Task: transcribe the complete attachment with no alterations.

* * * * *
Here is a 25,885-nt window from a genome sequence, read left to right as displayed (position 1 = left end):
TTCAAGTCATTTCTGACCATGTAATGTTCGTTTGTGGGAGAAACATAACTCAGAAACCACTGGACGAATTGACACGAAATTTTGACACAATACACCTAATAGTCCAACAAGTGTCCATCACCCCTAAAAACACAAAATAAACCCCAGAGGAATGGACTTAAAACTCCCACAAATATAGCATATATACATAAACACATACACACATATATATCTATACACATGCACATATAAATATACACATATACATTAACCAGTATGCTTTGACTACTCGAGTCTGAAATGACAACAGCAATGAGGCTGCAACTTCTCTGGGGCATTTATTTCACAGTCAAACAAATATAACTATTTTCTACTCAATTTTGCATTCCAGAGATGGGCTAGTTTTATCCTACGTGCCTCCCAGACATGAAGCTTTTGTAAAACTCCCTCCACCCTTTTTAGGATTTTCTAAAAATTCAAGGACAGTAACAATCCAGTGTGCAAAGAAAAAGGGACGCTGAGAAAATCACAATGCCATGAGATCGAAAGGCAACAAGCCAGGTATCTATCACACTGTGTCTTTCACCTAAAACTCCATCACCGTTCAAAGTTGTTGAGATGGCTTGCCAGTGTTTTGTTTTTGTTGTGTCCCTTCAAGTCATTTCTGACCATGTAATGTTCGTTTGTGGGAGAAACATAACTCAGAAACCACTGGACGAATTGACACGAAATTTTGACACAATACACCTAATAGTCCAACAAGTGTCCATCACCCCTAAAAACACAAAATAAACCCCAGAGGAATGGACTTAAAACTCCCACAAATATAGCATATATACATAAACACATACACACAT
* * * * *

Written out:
Here is a 25,885-nt window from a genome sequence, read left to right as displayed (position 1 = left end):
TTCAAGTCATTTCTGACCATGTAATGTTCGTTTGTGGGAGAAACATAACTCAGAAACCACTGGACGAATTGACACGAAATTTTGACACAATACACCTAATAGTCCAACAAGTGTCCATCACCCCTAAAAACACAAAATAAACCCCAGAGGAATGGACTTAAAACTCCCACAAATATAGCATATATACATAAACACATACACACATATATATCTATACACATGCACATATAAATATACACATATACATTAACCAGTATGCTTTGACTACTCGAGTCTGAAATGACAACAGCAATGAGGCTGCAACTTCTCTGGGGCATTTATTTCACAGTCAAACAAATATAACTATTTTCTACTCAATTTTGCATTCCAGAGATGGGCTAGTTTTATCCTACGTGCCTCCCAGACATGAAGCTTTTGTAAAACTCCCTCCACCCTTTTTAGGATTTTCTAAAAATTCAAGGACAGTAACAATCCAGTGTGCAAAGAAAAAGGGACGCTGAGAAAATCACAATGCCATGAGATCGAAAGGCAACAAGCCAGGTATCTATCACACTGTGTCTTTCACCTAAAACTCCATCACCGTTCAAAGTTGTTGAGATGGCTTGCCAGTGTTTTGTTTTTGTTGTGTCCCTTCAAGTCATTTCTGACCATGTAATGTTCGTTTGTGGGAGAAACATAACTCAGAAACCACTGGACGAATTGACACGAAATTTTGACACAATACACCTAATAGTCCAACAAGTGTCCATCACCCCTAAAAACACAAAATAAACCCCAGAGGAATGGACTTAAAACTCCCACAAATATAGCATATATACATAAACACATACACACAT